Monday, 2 February 2015

Elephant No. 122: Clothespin Critters

Although I've painted clothes-peg elephants and once tried (unsuccessfully) to make an elephant by attaching spring-loaded clothespins to one another, I like this version of clothespin art much better.

I was reminded of this idea in Martha Stewart's Favorite Crafts for Kids, but I'd seen it before. The concept involves simply folding a piece of paper in half, cutting out an animal shape (keeping the fold intact), decorating both sides, then clipping on clothespins for legs. For a great tutorial on a more elaborate clothespin animal, click here.

Clothespin animals
Source: PSXO

I had two kinds of wooden clothespins, so I decided to make an elephant using each.

The first thing I did was gauge the size of elephant I could make using each type of clothespin. The only thing you need to do after this is draw an elephant shape (without its legs, of course) and colour it in any way you like. To make the elephants sturdy enough to avoid flopping over, I used artist-quality bristol board.

I made these two. Usually the instructions say to colour both sides of the design, but I only had time to do one side of each. I used permanent markers in various colours, just for fun.

Once the designs were done, I cut them out and clipped the clothespins to the bottom. Most sources use only two clothespins, even for four-legged animals. I decided the elephants looked better with four.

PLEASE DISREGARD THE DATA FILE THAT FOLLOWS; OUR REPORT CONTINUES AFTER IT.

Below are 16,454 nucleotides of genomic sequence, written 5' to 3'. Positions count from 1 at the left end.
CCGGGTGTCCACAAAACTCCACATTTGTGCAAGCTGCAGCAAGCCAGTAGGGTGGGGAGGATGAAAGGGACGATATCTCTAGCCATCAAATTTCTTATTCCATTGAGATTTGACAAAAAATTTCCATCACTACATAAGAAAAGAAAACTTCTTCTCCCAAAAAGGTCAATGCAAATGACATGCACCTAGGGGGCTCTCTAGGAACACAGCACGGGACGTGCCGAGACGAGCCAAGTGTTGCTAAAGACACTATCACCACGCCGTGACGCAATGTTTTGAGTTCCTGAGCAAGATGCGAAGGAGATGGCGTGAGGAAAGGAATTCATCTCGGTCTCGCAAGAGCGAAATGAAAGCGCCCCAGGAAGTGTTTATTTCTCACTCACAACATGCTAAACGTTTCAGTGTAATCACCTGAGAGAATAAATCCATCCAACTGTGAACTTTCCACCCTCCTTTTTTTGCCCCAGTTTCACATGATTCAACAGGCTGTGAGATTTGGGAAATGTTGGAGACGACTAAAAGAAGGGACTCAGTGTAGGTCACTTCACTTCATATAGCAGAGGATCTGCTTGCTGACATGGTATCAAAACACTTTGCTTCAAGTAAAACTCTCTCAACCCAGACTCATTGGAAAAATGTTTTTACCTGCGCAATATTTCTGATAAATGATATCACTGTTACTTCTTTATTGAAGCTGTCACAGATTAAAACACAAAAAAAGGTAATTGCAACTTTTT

I like the fact that I have a big elephant and a little elephant, and I like the highly unrealistic colours. Best of all, this was really simple, and would be a great activity for young children.

Elephant Lore of the Day
In 1886, James A. Byrne was commissioned by the Denver Soap Company to sculpt what was surely the largest bar of soap ever made.

Using 7,000 pounds of Denver Best Soap, Byrne created a life-sized elephant as the centrepiece of an exhibition promoting Colorado industry. As the Rocky Mountain News described the elephant:
[It] is a very perfect model and represents an elephant of unusually large size. The ears, trunk, tusks, sides, legs and feet are all wonderfully like those of the [animal]. The expression of the eye and the general contour of the forehead and head is excellent.
There is little other information on whether it was an Asian or African elephant, nor how large it actually was. The trading card below commemorates the elephant, but hopefully it looked better than this.

The elephant cost a total of $300, which in today's dollars is equivalent to about $7,410.

Commemorative card for life-sized soap elephant.
Denver Soap Company, 1886
Source: eBay

To Support Elephant Welfare

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